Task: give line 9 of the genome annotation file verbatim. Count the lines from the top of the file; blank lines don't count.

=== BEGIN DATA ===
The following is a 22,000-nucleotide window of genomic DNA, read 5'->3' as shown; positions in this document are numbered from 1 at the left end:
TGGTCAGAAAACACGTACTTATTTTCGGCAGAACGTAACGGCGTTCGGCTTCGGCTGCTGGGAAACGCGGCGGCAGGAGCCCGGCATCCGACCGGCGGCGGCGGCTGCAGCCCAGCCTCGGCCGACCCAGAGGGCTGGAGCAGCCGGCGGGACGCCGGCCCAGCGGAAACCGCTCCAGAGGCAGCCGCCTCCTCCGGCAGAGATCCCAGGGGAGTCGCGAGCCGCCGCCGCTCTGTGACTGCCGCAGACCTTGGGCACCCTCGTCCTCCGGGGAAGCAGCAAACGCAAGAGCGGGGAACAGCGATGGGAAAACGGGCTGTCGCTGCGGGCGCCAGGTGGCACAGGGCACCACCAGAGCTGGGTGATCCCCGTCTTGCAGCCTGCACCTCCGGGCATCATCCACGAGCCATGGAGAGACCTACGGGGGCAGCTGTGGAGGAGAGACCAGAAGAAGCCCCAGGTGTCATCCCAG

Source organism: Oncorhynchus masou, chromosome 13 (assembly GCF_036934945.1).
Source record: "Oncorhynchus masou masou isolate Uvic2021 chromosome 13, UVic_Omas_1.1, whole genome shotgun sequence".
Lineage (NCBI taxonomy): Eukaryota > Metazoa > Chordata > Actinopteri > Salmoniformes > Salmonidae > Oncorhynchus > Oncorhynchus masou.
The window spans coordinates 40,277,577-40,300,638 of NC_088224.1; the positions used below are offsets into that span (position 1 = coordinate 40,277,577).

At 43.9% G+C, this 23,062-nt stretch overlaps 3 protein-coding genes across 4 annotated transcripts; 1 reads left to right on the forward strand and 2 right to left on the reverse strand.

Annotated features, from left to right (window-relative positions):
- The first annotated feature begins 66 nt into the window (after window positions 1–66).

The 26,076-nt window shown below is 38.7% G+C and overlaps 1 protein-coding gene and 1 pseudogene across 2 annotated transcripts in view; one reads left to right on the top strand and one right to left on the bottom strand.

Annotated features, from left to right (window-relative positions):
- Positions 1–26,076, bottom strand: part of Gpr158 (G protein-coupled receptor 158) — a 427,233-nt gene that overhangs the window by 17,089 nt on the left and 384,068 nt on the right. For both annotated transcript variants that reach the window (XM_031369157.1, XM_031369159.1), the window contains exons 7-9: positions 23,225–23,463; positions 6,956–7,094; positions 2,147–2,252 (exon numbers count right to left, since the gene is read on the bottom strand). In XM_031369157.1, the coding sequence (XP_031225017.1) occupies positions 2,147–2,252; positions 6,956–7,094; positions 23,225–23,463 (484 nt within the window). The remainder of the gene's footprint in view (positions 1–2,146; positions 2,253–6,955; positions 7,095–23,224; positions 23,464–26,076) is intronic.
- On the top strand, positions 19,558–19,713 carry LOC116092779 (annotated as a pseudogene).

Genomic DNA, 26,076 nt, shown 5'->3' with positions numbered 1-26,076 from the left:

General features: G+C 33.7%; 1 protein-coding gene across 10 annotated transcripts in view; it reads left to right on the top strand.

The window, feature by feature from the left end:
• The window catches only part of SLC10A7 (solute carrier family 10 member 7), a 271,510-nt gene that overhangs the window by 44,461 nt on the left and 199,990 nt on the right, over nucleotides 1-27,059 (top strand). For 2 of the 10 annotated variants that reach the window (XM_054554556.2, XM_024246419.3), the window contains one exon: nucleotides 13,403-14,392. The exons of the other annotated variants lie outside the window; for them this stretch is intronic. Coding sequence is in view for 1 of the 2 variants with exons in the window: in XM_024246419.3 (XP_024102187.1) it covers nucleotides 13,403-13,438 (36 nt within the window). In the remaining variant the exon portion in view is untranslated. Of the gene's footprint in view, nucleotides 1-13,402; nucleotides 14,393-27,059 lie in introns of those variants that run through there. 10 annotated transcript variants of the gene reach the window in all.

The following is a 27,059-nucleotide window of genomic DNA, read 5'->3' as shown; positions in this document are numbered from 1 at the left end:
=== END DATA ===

- The first annotated feature begins 66 nt into the window (after window positions 1–66).